Federal Reserve Bank of Boston President Susan Collins stands behind the Jackson Lake Lodge in Jackson Hole, Wyoming, where the Kansas City Fed will hold its annual economic symposium on Aug. 24, 2023.
On Sapphire | Reuters
Boston Federal Reserve President Susan Collins on Wednesday advocated a more patient approach to policymaking, while saying more evidence is needed to be confident that inflation is under control.
In comments that echoed the sentiment of other key central bankers, Collins said the Fed may be “close to or even at the peak” of interest rates.
However, he noted that further increments may be required depending on how the data pans out from here.
“Overall, we are well-positioned to act cautiously in this uncertain economic environment, with the flexibility to recognize risks while remaining firm and data-driven, and to adjust to conditions,” Collins said in a speech in Boston.
Those sentiments echo recent statements from Fed Chair Jerome Powell and Governor Christopher Waller. Both advocated a patient approach, while viewing recent positive developments in inflation with caution and prepared to approve additional rate hikes if necessary.
In a CNBC interview on Tuesday, Waller argued that he could “proceed cautiously” on federal policy, while noting that he had “been burned twice before” on inflation.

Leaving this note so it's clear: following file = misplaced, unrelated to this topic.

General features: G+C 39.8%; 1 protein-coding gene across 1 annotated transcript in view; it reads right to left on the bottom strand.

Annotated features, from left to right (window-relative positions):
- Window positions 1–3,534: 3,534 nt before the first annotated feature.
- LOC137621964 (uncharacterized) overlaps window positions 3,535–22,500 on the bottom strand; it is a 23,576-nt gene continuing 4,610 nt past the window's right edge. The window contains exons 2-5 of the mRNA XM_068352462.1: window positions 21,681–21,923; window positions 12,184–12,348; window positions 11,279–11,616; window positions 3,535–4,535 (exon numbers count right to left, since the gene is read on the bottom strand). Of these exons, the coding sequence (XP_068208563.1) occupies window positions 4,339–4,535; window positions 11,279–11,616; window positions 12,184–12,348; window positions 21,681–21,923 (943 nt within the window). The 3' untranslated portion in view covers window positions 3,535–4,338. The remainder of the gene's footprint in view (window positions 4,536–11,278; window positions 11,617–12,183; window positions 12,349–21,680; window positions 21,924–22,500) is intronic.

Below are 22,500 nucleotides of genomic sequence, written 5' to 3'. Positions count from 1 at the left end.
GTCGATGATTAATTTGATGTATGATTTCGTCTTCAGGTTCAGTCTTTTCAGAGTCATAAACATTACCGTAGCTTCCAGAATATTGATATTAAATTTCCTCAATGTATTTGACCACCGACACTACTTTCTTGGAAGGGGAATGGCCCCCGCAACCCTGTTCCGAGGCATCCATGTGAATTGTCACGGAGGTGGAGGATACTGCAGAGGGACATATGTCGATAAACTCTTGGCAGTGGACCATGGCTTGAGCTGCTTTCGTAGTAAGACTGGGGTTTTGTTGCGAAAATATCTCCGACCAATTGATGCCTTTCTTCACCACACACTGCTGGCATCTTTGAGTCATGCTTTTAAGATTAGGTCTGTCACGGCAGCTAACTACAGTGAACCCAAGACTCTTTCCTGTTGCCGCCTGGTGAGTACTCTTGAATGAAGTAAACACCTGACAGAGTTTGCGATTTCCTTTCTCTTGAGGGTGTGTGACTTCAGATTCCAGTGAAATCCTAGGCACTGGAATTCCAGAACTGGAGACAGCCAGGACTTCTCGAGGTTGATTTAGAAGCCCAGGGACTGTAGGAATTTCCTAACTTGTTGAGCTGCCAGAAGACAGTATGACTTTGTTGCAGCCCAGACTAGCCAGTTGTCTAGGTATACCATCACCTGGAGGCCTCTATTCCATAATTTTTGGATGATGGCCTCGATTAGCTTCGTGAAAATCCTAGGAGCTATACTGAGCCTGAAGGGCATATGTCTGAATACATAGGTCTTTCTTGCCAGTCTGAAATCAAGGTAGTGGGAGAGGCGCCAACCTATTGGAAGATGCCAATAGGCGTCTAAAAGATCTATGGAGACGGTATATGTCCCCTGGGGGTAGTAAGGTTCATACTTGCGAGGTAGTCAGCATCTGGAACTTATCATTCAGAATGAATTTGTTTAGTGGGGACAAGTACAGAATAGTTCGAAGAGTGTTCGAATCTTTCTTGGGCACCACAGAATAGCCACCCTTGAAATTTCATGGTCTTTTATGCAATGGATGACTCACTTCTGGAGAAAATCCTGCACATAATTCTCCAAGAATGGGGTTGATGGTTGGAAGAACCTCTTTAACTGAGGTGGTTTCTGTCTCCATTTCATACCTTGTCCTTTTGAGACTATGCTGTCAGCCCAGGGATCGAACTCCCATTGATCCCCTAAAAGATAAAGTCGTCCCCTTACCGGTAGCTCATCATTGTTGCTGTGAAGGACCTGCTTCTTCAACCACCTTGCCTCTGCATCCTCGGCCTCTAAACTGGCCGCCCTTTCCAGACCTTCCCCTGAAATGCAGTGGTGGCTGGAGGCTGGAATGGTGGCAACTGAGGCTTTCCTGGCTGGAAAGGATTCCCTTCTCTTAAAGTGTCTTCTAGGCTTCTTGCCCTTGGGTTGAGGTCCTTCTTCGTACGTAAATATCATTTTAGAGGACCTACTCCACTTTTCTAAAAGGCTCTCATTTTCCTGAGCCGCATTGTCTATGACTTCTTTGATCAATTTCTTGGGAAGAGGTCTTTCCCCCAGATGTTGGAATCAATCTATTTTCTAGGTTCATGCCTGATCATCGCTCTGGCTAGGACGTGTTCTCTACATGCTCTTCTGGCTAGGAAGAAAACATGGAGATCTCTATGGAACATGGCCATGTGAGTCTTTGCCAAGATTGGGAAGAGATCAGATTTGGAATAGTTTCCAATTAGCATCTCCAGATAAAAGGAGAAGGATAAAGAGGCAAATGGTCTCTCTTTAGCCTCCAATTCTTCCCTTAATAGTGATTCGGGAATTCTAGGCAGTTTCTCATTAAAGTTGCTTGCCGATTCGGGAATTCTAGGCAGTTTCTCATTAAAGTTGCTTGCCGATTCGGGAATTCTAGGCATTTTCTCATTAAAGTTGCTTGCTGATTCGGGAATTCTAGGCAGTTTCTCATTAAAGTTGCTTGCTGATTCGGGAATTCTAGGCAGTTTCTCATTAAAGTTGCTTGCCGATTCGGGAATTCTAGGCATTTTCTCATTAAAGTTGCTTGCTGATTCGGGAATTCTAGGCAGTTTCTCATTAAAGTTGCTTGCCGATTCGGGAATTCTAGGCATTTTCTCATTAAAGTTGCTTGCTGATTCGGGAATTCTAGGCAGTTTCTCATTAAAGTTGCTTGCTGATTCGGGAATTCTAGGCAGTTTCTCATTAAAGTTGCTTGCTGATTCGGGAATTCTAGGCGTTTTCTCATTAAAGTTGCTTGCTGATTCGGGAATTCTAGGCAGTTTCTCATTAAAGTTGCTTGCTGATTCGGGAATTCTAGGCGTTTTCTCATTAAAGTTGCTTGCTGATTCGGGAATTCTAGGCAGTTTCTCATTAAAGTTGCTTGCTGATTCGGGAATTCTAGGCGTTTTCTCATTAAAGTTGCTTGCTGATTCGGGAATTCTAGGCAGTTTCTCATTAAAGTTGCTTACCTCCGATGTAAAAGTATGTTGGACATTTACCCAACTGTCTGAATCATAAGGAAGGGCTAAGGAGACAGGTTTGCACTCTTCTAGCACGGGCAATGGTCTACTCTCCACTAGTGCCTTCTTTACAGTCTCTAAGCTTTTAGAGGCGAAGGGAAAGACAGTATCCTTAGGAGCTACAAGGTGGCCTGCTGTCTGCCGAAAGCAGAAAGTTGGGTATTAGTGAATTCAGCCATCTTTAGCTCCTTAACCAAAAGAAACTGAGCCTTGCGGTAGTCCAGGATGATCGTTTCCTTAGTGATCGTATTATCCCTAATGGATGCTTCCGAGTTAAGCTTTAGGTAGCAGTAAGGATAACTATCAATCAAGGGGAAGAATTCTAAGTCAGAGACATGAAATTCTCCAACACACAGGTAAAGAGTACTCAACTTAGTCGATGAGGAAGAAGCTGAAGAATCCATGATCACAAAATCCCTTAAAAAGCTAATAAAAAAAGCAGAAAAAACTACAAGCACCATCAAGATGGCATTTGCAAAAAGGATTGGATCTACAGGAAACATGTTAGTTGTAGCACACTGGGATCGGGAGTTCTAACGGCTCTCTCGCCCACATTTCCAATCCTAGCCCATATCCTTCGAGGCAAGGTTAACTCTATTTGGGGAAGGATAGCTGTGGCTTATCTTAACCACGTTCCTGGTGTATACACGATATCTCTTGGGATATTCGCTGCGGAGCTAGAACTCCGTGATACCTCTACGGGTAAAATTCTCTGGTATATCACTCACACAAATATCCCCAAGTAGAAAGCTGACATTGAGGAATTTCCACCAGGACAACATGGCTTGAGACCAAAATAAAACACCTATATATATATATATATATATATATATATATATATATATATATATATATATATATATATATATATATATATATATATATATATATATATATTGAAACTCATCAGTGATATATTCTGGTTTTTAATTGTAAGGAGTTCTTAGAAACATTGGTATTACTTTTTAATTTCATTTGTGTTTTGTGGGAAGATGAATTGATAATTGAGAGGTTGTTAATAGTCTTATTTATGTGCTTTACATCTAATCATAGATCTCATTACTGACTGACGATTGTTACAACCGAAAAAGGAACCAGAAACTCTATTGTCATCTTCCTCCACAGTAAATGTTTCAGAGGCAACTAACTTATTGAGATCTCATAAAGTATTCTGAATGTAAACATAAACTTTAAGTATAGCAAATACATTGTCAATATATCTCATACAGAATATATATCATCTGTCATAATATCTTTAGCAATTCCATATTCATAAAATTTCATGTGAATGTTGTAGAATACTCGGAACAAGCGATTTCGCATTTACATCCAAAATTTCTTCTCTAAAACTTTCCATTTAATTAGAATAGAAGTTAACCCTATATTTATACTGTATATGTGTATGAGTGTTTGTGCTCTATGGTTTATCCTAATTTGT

In his speech, Collins also noted some good news on inflation, as the central bank’s preferred measure rose just 0.2% in July, while wage growth slowed.
However, he cautioned that “it is difficult to extract the signal from the noise in the data.” If progress is rapid, “further tightening may be warranted,” he said.
“There are promising developments, but given the continued strength of demand, my view is that it is too early to take recent developments as evidence that inflation is on a sustained path to 2%,” said Collins, who did not vote. A member this year of the rate-setting Federal Open Market Committee. Collins will be up for re-election in 2025.
Collins also talked about the expected setbacks to Fed policy action.
In general, economists believe that it will take a year to a year and a half for rate hikes to hit the economy. However, Collins said Covid-related factors and the general strength of household and corporate balance sheets could extend those setbacks, calling for more caution in policy.
“The target is an orderly slowdown that better aligns demand with supply, which is essential to ensure that inflation remains on a sustainable path towards the target,” he said.
Market pricing points to a strong possibility that the central bank will not raise rates at its September 19-20 policy meeting, According to CME Group data. However, it is Oct. 31-Nov. 1, traders assign a 43% probability of one last increase.